1. Fleming DT, Wasserheit JN. From epidemiological synergy to public health policy and practice: the contribution of other sexually transmitted diseases to sexual transmission of HIV infection. Sex Transm Infect. 1999;75:3–17. [PMC free article] [PubMed]
2. Cohen MS, Hoffman IF, Royce RA, Kazembe P, Dyer JR, Daly CC, et al. Reduction of concentration of HIV-1 in semen after treatment of urethritis: implications for prevention of sexual transmission of HIV-1. AIDSCAP Malawi Research Group. Lancet. 1997;349:1868–73. [PubMed]
3. Zhang J, Li G, Bafica A, Pantelic M, Zhang P, Broxmeyer H, et al. Neisseria gonorrhoeae enhances infection of dendritic cells by HIV type 1. J Immunol. 2005;174:7995–8002. [PubMed]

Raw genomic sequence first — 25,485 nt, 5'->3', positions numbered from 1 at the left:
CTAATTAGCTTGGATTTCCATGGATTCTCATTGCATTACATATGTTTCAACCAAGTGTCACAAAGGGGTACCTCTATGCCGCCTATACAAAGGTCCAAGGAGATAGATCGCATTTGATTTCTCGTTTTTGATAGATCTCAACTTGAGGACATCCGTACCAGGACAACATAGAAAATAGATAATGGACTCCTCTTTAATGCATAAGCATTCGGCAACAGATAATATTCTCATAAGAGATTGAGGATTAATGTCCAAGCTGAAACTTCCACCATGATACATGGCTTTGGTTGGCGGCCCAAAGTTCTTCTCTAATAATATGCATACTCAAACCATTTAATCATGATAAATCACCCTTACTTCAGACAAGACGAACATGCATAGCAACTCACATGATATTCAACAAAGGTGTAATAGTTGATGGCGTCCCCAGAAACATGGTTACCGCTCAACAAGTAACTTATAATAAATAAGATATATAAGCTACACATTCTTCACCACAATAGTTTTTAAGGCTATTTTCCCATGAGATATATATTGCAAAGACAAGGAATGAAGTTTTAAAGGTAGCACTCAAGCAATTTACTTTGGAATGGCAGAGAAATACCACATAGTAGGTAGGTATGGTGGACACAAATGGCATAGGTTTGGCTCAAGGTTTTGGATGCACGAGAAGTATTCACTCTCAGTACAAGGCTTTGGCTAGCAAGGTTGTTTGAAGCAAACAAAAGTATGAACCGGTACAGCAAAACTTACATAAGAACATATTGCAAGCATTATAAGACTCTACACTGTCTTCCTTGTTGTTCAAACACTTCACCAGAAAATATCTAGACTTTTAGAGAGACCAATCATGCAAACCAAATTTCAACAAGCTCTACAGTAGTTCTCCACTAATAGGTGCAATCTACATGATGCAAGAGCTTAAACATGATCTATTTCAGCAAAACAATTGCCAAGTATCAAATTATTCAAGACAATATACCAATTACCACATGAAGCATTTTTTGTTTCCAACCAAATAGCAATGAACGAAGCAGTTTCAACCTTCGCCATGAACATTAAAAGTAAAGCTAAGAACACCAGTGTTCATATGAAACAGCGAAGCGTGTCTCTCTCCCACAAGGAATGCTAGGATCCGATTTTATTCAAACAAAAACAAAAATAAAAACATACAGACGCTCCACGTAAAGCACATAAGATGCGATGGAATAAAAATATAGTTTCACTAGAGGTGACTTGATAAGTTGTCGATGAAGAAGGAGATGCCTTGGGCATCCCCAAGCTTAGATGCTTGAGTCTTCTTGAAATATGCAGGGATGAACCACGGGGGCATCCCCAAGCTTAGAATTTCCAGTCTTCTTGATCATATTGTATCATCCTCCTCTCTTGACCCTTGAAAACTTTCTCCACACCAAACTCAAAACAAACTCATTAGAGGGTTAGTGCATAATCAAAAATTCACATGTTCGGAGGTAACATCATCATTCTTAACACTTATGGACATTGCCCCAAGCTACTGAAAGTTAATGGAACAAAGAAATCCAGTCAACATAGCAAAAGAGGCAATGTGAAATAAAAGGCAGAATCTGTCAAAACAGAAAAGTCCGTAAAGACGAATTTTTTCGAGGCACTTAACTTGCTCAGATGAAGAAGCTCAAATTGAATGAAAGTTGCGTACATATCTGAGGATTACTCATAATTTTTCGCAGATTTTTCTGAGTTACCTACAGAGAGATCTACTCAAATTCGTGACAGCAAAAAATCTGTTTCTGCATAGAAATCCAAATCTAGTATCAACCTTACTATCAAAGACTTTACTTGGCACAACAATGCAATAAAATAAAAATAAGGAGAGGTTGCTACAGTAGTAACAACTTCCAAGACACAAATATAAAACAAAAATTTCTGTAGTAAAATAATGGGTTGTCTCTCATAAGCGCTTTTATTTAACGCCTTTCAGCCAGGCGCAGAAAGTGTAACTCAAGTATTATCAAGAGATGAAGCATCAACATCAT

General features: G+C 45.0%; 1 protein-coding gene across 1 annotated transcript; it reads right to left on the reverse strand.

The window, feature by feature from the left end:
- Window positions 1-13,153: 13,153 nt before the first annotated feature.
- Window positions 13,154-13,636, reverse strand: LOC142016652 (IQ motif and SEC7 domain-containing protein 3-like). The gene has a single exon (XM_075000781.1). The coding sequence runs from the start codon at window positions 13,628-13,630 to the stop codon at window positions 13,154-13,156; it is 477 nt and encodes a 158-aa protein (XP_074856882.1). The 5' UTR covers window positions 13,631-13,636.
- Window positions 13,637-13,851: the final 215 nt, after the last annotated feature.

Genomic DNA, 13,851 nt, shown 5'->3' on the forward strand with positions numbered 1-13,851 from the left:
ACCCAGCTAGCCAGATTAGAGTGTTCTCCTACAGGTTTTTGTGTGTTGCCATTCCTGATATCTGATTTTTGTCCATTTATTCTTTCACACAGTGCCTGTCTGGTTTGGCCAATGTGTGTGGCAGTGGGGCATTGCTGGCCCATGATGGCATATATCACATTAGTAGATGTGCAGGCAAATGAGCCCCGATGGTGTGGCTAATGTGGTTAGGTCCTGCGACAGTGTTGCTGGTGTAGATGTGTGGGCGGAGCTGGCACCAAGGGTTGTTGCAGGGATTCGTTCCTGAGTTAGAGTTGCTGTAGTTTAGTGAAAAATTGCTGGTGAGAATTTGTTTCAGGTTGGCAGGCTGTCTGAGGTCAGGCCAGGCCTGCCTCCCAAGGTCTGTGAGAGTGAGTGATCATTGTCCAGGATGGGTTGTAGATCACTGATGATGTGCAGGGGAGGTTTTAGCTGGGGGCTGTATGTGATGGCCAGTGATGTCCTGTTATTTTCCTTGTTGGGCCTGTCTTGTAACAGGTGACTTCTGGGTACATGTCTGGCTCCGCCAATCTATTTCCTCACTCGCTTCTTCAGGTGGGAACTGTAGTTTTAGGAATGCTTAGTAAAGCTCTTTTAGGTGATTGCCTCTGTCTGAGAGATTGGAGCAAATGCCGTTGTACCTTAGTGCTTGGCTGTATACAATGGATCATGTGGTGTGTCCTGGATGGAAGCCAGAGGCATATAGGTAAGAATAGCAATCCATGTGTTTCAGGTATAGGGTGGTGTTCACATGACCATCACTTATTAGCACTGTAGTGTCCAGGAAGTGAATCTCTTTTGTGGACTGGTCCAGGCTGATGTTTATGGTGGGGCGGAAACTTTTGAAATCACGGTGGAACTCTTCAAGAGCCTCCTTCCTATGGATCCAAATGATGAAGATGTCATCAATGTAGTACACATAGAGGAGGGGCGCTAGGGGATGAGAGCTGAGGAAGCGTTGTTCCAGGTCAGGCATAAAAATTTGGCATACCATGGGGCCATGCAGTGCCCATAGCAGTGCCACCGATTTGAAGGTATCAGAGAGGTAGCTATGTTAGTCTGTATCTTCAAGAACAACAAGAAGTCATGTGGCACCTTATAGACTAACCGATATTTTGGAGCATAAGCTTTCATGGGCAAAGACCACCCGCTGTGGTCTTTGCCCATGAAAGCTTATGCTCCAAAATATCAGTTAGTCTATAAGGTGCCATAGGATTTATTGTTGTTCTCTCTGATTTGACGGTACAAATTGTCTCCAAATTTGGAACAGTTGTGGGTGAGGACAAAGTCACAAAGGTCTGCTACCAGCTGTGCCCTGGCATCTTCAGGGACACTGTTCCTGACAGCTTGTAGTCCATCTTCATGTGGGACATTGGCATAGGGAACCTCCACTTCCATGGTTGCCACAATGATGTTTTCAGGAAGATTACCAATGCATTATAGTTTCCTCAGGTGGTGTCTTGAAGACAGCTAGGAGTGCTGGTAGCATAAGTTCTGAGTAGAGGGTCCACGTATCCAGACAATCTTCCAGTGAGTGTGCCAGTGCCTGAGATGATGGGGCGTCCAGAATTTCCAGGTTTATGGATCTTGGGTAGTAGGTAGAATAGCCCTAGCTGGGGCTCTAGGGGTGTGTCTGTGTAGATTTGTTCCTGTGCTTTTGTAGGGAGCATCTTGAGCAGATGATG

4. Engering A, Van Vliet SJ, Geijtenbeek TB, Van Kooyk Y. Subset of DC-SIGN(+) dendritic cells in human blood transmits HIV-1 to T lymphocytes. Blood. 2002;100:1780–6. [PubMed]
5. Centers for Disease Control and Prevention (US) Comprehensive HIV prevention: essential components of a comprehensive strategy to prevent domestic HIV, 2006. Atlanta: CDC; 2006. Jan, [cited 2008 Jul 10]. Also available from: URL:
6. CDC (US) HIV/AIDS statistics and surveillance. [cited 2008 Jul 10]. Available from: URL:
7. CDC (US), Division of STD Prevention. Sexually transmitted diseases: STD*MIS. [cited 2008 Jul 10]. Available from: URL:
8. SAS Institute, Inc. SAS®: Version 9.1.2. Cary (NC): SAS Institute, Inc; 2004.

Articles from Public Health Reports are provided here courtesy of SAGE Publications